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"Sprezzatura"- effortless art of mastery

"Sprezzatura"- effortless art of mastery
June 23, 2007, 05:52:20 PM
"The meaning of sprezzatura in art and life in the High Renaissance is difficult to determine. Part of the trouble stems from the contradictions inherent in the word itself; it is paradoxical, closely related to grace, but with slightly different connotations. Castiglione's Book of the Courtier elaborated on what the word meant for social interaction. A character in the book, Count Ludovico, explains the meaning of grace, and in it he mentions sprezzatura. "It is an art which does not seem to be an art. One must avoid affectation and practice in all things a certain sprezzatura, disdain or carelessness, so as to conceal art, and make whatever is done or said appear to be without effort and almost without any thought about it....obvious effort is the antithesis of grace." The most important aspect of sprezzatura is its two-layered nature: it involves a conscious effort which is disguised by a concealing act. Things which require effort are to be performed casually. Count Ludovico seems to be saying that grace arises out of sprezzatura. Anthony Blunt interprets it this way: "It will vanish if a man takes too much pains to attain it, or if he shows any effort to attain it. Nothing but complete ease can produce it. The only effort which should be expended in attaining it is an effort to conceal the skill on which it is based; and it is from sprezzatura, or recklessness, that grace springs." In High Renaissance life, the courtiers wanted to put on a kind of performance, a subtle one, without allowing anyone to know it was self-conscious and deliberate behavior. "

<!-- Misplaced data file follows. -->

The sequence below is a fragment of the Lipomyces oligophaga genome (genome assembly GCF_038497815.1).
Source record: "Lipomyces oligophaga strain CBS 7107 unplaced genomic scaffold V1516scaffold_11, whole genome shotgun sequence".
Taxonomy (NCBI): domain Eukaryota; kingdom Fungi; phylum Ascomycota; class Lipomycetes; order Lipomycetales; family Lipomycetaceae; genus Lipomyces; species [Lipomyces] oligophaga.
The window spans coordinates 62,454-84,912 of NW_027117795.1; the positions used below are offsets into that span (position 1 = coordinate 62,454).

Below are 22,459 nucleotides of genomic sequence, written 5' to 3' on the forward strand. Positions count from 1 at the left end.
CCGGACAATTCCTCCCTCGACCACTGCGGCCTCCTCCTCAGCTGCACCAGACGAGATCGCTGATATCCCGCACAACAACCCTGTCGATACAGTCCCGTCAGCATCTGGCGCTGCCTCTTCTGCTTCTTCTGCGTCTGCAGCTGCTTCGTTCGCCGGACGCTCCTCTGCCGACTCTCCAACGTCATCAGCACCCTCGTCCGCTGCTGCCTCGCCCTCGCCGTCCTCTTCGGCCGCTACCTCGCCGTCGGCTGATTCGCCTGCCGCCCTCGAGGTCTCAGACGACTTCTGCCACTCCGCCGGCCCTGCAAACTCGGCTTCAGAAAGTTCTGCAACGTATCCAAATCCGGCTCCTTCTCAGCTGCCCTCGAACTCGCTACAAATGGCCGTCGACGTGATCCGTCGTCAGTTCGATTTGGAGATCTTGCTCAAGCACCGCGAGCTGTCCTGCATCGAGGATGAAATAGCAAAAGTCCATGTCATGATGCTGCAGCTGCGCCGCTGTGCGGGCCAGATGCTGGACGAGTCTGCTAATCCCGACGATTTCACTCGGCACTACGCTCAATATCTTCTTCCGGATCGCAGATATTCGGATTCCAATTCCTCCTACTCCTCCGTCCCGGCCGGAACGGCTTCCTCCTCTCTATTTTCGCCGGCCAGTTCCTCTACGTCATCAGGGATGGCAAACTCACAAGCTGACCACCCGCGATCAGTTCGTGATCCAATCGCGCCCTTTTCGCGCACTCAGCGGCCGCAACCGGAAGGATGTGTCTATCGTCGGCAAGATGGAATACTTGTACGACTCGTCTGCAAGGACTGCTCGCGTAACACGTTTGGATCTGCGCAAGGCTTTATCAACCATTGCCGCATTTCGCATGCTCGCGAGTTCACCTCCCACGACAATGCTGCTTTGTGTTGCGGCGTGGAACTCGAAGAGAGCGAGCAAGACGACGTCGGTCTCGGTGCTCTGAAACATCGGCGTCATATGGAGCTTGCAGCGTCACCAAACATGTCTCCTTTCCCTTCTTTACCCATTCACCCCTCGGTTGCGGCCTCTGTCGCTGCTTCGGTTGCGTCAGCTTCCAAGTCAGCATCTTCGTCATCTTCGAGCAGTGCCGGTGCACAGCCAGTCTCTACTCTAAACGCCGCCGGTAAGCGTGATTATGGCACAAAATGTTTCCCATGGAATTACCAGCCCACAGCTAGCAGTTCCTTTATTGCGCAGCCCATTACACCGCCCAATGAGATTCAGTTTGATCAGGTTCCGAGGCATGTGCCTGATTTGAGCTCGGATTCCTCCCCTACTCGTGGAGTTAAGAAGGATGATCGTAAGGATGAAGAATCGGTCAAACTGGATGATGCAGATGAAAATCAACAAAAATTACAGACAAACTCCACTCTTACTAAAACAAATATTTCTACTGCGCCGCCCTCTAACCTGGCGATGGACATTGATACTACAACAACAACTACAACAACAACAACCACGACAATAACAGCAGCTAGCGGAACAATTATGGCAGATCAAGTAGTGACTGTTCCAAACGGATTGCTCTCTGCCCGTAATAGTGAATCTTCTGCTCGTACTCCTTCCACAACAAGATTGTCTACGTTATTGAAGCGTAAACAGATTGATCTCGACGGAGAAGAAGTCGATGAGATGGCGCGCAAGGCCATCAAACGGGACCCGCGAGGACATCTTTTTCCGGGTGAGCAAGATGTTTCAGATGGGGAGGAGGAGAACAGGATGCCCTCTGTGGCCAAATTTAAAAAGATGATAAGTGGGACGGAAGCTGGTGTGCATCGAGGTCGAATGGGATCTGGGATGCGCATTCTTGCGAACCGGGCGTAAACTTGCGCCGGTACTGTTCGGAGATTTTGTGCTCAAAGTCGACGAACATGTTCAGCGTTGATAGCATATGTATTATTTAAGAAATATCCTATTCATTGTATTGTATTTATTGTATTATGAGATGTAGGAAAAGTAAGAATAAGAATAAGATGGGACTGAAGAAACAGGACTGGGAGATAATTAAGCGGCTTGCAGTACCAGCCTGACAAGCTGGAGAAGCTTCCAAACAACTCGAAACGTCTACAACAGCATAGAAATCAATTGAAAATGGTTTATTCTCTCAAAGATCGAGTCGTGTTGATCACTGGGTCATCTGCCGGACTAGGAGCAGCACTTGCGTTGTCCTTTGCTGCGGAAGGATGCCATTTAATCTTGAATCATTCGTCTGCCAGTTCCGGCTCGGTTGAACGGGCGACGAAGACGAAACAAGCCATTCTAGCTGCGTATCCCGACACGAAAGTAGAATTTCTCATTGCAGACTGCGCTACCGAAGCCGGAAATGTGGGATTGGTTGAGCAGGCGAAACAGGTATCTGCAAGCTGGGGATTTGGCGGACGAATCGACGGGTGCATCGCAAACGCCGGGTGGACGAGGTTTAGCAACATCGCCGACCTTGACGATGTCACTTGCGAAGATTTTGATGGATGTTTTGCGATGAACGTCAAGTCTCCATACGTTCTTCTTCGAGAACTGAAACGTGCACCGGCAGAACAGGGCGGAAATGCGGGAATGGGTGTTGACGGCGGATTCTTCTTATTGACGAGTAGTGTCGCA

I thought I would bring this subject into play because, for as long as I have posted here(I have made my valiant return to ANUS after a 3 year hiatus), I have never seen a topic discussing this issue. Being Italian, I embody this in my being. But it is sorely lacking in this days in which, as all of you know, music has became entertainment, a useless creature which sucks our identities dry.

I only can attest to this view of what art means to me. But how does this view fit in to the whole that embodies art?

Metal is a force which brings out our best attributes, our strength, our hope. With this I add the Italian style which is my very being. What I hope you will add to this, is to discuss whether or not this matters, and if you are from a different country, how do you apply yourself to the art?

Re: "Sprezzatura"- effortless art of mas
June 24, 2007, 06:00:28 AM
I do not make metal music but I am making programmed music on my computer. I don't know how it is for anyone else, but creating anything in music for me is difficult. A good tune, a communicative structure, a good sound and aesthetic, all pain me to create. It's something from nothing, and it's worth rests completely on your own talent in creating it. I don't want to settle for anything worse than I can envision, but inevitably things start to get lost when I transfer my thoughts into the real, tangible, world.